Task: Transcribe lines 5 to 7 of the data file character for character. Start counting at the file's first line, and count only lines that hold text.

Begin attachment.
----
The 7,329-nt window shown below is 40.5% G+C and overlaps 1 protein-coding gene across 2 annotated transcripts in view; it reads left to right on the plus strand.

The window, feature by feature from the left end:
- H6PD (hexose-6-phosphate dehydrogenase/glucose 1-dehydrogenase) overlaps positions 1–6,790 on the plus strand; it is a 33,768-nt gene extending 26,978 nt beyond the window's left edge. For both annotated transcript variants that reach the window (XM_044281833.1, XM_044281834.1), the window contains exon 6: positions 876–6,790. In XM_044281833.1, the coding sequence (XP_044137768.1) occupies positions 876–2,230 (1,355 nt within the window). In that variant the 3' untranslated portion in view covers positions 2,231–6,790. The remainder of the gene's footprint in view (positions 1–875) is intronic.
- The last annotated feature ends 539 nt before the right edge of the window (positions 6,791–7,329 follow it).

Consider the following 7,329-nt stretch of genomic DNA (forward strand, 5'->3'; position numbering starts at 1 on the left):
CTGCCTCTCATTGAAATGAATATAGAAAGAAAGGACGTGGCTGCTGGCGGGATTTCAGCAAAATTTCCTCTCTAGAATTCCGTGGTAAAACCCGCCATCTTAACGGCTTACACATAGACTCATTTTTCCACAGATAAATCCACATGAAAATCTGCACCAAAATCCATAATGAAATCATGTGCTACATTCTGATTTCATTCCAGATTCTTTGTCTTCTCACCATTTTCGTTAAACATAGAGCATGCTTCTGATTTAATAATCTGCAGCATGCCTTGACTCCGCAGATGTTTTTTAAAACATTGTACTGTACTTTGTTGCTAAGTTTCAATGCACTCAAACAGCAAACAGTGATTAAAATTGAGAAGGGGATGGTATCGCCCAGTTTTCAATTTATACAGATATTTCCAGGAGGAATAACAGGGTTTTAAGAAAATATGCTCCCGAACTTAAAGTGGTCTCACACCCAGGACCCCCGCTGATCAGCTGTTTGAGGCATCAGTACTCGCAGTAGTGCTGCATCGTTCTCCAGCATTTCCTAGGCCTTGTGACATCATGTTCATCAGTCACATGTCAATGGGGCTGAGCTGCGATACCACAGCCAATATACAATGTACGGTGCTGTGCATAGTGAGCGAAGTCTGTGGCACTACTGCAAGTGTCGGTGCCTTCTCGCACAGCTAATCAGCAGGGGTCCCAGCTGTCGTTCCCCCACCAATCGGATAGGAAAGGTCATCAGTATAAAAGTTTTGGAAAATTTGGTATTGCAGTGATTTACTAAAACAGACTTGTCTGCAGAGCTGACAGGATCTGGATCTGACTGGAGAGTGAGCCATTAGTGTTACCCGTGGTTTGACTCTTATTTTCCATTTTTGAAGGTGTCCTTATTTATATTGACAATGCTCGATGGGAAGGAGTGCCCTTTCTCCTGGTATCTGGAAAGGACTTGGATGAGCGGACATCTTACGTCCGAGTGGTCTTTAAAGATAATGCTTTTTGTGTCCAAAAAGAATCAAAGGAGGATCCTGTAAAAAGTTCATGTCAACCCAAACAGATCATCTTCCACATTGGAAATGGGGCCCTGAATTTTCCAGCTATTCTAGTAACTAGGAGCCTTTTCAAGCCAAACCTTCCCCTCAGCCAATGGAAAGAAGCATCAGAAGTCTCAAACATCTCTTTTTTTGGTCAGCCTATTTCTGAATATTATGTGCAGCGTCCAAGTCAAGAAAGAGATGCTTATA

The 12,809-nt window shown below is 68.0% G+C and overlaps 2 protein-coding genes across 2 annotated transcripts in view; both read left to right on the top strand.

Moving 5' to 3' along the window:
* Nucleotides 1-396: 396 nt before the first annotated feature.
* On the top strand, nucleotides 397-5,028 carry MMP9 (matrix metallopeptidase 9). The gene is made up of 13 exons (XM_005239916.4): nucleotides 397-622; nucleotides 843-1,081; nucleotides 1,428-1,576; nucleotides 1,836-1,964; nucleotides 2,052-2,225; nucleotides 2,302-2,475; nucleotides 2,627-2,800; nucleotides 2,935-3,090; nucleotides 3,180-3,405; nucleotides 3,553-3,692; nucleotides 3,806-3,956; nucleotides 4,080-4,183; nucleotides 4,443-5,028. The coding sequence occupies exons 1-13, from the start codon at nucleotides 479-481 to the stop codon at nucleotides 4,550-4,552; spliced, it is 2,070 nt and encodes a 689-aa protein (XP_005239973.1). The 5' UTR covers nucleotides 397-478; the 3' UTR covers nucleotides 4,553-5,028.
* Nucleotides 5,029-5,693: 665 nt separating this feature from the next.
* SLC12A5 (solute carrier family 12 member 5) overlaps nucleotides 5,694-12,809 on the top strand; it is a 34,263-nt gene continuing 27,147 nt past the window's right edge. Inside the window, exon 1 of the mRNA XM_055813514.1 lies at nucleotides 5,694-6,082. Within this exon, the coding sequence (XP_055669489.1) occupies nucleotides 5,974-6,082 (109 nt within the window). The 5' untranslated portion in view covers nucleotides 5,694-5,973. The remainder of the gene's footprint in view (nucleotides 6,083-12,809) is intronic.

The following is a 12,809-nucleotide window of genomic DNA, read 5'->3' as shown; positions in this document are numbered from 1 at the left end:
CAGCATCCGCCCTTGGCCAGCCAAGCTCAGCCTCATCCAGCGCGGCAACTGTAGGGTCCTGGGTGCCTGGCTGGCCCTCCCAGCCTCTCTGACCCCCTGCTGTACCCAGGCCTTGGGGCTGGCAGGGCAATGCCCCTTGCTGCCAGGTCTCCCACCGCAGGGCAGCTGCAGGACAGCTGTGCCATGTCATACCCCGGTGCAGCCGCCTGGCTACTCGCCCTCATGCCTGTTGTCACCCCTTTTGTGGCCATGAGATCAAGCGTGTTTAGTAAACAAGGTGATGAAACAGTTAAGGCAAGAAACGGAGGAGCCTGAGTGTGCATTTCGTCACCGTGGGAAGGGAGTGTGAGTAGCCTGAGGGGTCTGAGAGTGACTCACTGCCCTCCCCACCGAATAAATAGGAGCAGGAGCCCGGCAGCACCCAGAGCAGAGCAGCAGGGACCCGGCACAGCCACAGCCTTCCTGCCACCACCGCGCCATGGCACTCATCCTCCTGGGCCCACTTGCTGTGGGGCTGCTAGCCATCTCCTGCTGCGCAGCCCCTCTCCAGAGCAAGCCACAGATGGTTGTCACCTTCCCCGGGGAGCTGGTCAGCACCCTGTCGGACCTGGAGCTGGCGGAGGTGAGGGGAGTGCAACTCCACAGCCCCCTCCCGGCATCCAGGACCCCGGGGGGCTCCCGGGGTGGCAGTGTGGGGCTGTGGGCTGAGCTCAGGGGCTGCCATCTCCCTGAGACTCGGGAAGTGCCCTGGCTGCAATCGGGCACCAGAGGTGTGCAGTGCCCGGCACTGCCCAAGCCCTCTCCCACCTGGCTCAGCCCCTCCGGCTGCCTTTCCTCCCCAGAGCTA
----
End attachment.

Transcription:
Consider the following 7,329-nt stretch of genomic DNA (forward strand, 5'->3'; position numbering starts at 1 on the left):
CTGCCTCTCATTGAAATGAATATAGAAAGAAAGGACGTGGCTGCTGGCGGGATTTCAGCAAAATTTCCTCTCTAGAATTCCGTGGTAAAACCCGCCATCTTAACGGCTTACACATAGACTCATTTTTCCACAGATAAATCCACATGAAAATCTGCACCAAAATCCATAATGAAATCATGTGCTACATTCTGATTTCATTCCAGATTCTTTGTCTTCTCACCATTTTCGTTAAACATAGAGCATGCTTCTGATTTAATAATCTGCAGCATGCCTTGACTCCGCAGATGTTTTTTAAAACATTGTACTGTACTTTGTTGCTAAGTTTCAATGCACTCAAACAGCAAACAGTGATTAAAATTGAGAAGGGGATGGTATCGCCCAGTTTTCAATTTATACAGATATTTCCAGGAGGAATAACAGGGTTTTAAGAAAATATGCTCCCGAACTTAAAGTGGTCTCACACCCAGGACCCCCGCTGATCAGCTGTTTGAGGCATCAGTACTCGCAGTAGTGCTGCATCGTTCTCCAGCATTTCCTAGGCCTTGTGACATCATGTTCATCAGTCACATGTCAATGGGGCTGAGCTGCGATACCACAGCCAATATACAATGTACGGTGCTGTGCATAGTGAGCGAAGTCTGTGGCACTACTGCAAGTGTCGGTGCCTTCTCGCACAGCTAATCAGCAGGGGTCCCAGCTGTCGTTCCCCCACCAATCGGATAGGAAAGGTCATCAGTATAAAAGTTTTGGAAAATTTGGTATTGCAGTGATTTACTAAAACAGACTTGTCTGCAGAGCTGACAGGATCTGGATCTGACTGGAGAGTGAGCCATTAGTGTTACCCGTGGTTTGACTCTTATTTTCCATTTTTGAAGGTGTCCTTATTTATATTGACAATGCTCGATGGGAAGGAGTGCCCTTTCTCCTGGTATCTGGAAAGGACTTGGATGAGCGGACATCTTACGTCCGAGTGGTCTTTAAAGATAATGCTTTTTGTGTCCAAAAAGAATCAAAGGAGGATCCTGTAAAAAGTTCATGTCAACCCAAACAGATCATCTTCCACATTGGAAATGGGGCCCTGAATTTTCCAGCTATTCTAGTAACTAGGAGCCTTTTCAAGCCAAACCTTCCCCTCAGCCAATGGAAAGAAGCATCAGAAGTCTCAAACATCTCTTTTTTTGGTCAGCCTATTTCTGAATATTATGTGCAGCGTCCAAGTCAAGAAAGAGATGCTTATA

The 12,809-nt window shown below is 68.0% G+C and overlaps 2 protein-coding genes across 2 annotated transcripts in view; both read left to right on the top strand.